oh good this again
The great unresolved question we batted around Monday on the podcast was the perpetual great unresolved question of the last year and a half: "quien es mas falto, Denard o Borges?"
I'm not done with things yet but am I leaning Borges, except since Michigan went into a shell against a good defense and won the game instead of throwing five interceptions and losing it, by "blame" I might actually mean "credit." Michigan won, and outgained the other offense by about 50 yards, and was only about 50 yards short of the output spread genius Urban Meyer managed against the MSU D. In terms of the OH MY GOD TOTAL DEBACLES that have speckled the Borges/Denard partnership, this ranks much lower than having under 200 yards of offense before you're forced to chuck the ball all over the field. See: Iowa, ND 2011, etc.
That said, a quarter into the game, Spartan safeties have made tackles at the line of scrimmage twice, Chris Norman is regularly meeting lead blockers two yards in the backfield, and the only significant gains Michigan has acquired are on a Gallon throwback screen on which it looks like Norman busts hard and the ten-yard Kwiatkowski out. Here's an example of the first two phenomena:
This is a super-aggressive quarters defense that Indiana exploited against both MSU and Ohio State—which is attempting to run the same scheme—with various cover-4 beaters. Michigan elected for the shell, and won.
Even so, man. Michigan has spent weeks setting things up as they played Bye, Virtual Bye One, and Virtual Bye Two; Michigan State is coming off three consecutive hard-fought games. I'm not sure if Spartan Overpreparation is a real thing or not—I hope so. Otherwise we're putting all our chips on the idea that Borges really doesn't have the faintest clue how to run a spread offense and that things will get better once a Real Quarterback™ is in place*.
*[If you've ever made this assertion I hate you.]
Okay. So here's Michigan's end-around version of the veer that they've been putting on the field for a few weeks now. It looks different; it's really just the same thing as the veer, though.
[Please forgive the crappier than normal image quality—the BTN was taking wide shots, which is generally good for this sort of thing, but this week's torrent is bleah for whatever reason.]
Anyway: Gallon in the slot, Michigan in a Borges-standard three-wide pack. The alignment of Gallon hints at the end around motion, BTW. MSU is in their standard 4-3 even. The guys at the top of the screen are going to be the relevant ones. Gholston is the DE, Denicos Allen the LB.
As Gallon goes in motion, Allen—and only Allen—moves to the LOS outside of Gholston. Live this gave me a sense of disquiet. That's not sliding some linebackers over. That's an awfully specific thing to do.
A couple of moments later, the snap has been made and Denard is in a quasi-mesh point with Gallon. I say "quasi" because the action here is so fast that it's hard to believe there's any real read component.
Anyway. Four MSU players are relevant here.
- The boundary corner blitzes. He is the contain guy if Gallon gets the ball.
- Allen is now the End Man On The Line Of Scrimmage—EMLOS(!). His goal is to get the two-for-one that allows Bullough to be the free hitter, or at least foul the hole and thus rob whoever gets to Bullough of his burst of impetus.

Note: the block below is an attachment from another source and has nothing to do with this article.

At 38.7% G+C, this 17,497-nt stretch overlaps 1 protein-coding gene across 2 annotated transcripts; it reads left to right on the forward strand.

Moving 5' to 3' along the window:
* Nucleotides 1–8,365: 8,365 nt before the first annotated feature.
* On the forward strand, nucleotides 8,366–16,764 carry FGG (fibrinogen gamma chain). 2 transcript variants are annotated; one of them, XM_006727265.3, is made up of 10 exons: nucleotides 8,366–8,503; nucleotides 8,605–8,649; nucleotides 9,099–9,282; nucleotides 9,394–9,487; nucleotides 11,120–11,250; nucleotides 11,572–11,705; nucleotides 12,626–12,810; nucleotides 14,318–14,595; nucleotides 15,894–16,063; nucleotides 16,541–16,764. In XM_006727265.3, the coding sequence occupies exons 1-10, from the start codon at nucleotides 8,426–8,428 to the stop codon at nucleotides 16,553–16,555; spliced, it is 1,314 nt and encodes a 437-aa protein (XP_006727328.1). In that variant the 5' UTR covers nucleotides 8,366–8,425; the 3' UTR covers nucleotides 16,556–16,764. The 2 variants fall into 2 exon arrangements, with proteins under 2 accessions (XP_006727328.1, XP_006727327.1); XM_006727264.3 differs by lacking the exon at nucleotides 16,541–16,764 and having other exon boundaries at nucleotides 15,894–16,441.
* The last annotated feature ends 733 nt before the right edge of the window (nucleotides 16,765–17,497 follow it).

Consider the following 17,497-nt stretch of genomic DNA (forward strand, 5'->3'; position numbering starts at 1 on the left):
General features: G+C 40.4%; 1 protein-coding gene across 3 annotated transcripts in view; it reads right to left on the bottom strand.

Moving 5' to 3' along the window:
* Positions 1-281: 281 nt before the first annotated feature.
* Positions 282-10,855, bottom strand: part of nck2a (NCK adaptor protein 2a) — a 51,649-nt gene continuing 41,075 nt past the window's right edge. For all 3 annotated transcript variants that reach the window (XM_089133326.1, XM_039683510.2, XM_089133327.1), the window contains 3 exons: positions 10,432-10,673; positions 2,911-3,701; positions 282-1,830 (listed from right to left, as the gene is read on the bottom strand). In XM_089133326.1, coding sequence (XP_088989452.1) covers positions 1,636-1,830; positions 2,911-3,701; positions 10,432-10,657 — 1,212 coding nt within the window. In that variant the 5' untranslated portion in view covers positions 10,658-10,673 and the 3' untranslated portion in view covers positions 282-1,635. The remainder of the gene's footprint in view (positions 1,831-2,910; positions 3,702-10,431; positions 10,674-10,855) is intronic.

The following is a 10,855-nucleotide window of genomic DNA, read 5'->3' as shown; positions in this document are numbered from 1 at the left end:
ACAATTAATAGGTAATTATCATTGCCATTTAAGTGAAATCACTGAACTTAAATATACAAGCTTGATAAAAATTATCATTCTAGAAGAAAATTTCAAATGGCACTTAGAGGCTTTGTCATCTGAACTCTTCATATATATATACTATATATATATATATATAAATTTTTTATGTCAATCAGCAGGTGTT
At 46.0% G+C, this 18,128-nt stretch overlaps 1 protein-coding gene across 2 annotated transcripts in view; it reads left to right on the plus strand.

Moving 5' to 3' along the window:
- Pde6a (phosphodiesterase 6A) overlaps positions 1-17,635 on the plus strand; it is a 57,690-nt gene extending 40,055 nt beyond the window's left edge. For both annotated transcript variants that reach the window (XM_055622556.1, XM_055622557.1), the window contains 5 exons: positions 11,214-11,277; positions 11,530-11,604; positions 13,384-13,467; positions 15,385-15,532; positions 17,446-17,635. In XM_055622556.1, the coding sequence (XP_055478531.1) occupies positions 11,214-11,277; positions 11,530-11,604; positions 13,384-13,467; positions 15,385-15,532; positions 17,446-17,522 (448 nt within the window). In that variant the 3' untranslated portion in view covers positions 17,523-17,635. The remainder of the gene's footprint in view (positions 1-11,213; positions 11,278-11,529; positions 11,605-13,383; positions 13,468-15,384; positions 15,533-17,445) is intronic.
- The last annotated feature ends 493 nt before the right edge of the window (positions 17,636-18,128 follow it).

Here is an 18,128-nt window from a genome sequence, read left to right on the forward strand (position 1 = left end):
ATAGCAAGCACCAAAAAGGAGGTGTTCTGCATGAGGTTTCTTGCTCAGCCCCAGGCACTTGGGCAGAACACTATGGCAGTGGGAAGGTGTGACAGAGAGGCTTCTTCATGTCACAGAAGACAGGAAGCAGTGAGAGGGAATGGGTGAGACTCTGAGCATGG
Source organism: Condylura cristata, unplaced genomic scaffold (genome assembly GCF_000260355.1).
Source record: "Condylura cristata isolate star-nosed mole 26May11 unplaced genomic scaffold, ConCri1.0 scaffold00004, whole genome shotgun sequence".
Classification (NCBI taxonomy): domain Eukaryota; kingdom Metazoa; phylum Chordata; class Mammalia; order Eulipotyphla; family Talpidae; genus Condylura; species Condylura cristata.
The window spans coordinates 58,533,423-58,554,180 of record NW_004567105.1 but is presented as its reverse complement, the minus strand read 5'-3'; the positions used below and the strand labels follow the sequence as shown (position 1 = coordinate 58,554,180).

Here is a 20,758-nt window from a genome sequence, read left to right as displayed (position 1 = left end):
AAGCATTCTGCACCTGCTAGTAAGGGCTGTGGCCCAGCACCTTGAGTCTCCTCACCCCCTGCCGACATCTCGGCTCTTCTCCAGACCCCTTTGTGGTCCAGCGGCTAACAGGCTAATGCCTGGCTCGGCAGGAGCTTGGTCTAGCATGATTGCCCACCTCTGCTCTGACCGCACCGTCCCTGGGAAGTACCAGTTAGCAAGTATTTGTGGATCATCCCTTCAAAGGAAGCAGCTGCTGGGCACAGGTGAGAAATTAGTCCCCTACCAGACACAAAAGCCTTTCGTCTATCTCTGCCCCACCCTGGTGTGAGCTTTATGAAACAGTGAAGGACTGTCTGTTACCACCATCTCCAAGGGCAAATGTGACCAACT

- Gholston is the main cutback defender. Once Allen is the primary hole he's got to prevent anything from cutting behind it.
- Bullough is the guy MSU would like to be the free hitter a la Demens. Bullough's ridiculously good at football and sheds blocks like whoah; having him as a free hitter is a luxury few teams have.
On the Michigan side of things, Lewan is adapting to the play as it develops and pulls out some of the old zone playbook. When Gholston dives inside of him he goes with it, using his momentum to take him past the point where he wants to go. Toussaint also reads the funny business going on and heads straight for Allen. Omameh is pulling; his eventual destination should be Bullough.
This is hard to see in the next still, so watch for it in the video: the legs you see poking out here like the Wicked Witch of the West with a house on her…
…are in fact the remnants of a killer cut block on Allen by Toussaint. But Allen has still gotten his two for one:
Omameh is literally hopping outside that block. A moment past this and the two players will be even, which means Denard can't follow him, which means he's not blocking anyone, which means two for one, which means Max Freaking Bullough is a free hitter.
Michigan's one saving grace on this play is the Lewan-Gholston matchup. Denard gets a cutback lane because Lewan has blasted Gholston to a point on the field even with the playside and backside DTs. Bullough is surprised by Denard's attack angle, as is Norman, and both have a tough time cutting back as fast as Denard can.
They're unblocked, though, and there are many of them. Denard can only squeeze out four yards…
…as Gholston lies pancaked underneath Lewan yards from the play.
On separate run-throughs check out:
- Toussaint chopping Allen
- Lewan dominating Gholston
- Denard picking through traffic
- Michigan getting four yards off of two great blocks.
Things And Stuff
UNLEASH THE EPIC RABBLING COMMENT THREAD. Guys, I'm totally sorry, but sheeeeeeeeeeeeit. This is happening all the damn time. The play above is MSU knowing what's coming as soon as Gallon goes in motion and having a plan to combat it. The plan works—pretty much, anyway—despite the playside defensive end ending up on his stomach eight yards away from the play.